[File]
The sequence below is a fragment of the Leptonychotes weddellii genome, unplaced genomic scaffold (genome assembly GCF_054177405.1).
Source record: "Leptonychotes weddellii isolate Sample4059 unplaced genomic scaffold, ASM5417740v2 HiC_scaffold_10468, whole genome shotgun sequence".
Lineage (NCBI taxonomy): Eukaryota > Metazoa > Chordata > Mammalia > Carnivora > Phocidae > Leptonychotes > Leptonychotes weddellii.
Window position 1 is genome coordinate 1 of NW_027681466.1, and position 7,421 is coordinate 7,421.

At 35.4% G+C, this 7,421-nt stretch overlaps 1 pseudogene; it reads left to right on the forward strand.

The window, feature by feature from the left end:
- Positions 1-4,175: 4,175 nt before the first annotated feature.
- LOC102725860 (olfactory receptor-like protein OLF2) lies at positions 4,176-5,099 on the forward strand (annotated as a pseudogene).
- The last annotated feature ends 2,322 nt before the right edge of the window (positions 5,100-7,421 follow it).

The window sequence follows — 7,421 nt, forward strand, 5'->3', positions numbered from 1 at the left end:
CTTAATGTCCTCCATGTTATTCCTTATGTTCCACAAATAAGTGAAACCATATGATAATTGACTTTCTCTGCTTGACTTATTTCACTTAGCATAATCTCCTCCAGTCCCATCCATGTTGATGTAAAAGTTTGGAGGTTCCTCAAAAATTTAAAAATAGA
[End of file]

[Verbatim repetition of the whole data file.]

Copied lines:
The sequence below is a fragment of the Leptonychotes weddellii genome, unplaced genomic scaffold (genome assembly GCF_054177405.1).
Source record: "Leptonychotes weddellii isolate Sample4059 unplaced genomic scaffold, ASM5417740v2 HiC_scaffold_10468, whole genome shotgun sequence".
Lineage (NCBI taxonomy): Eukaryota > Metazoa > Chordata > Mammalia > Carnivora > Phocidae > Leptonychotes > Leptonychotes weddellii.
Window position 1 is genome coordinate 1 of NW_027681466.1, and position 7,421 is coordinate 7,421.

At 35.4% G+C, this 7,421-nt stretch overlaps 1 pseudogene; it reads left to right on the forward strand.

The window, feature by feature from the left end:
- Positions 1-4,175: 4,175 nt before the first annotated feature.
- LOC102725860 (olfactory receptor-like protein OLF2) lies at positions 4,176-5,099 on the forward strand (annotated as a pseudogene).
- The last annotated feature ends 2,322 nt before the right edge of the window (positions 5,100-7,421 follow it).

The window sequence follows — 7,421 nt, forward strand, 5'->3', positions numbered from 1 at the left end:
CTTAATGTCCTCCATGTTATTCCTTATGTTCCACAAATAAGTGAAACCATATGATAATTGACTTTCTCTGCTTGACTTATTTCACTTAGCATAATCTCCTCCAGTCCCATCCATGTTGATGTAAAAGTTTGGAGGTTCCTCAAAAATTTAAAAATAGA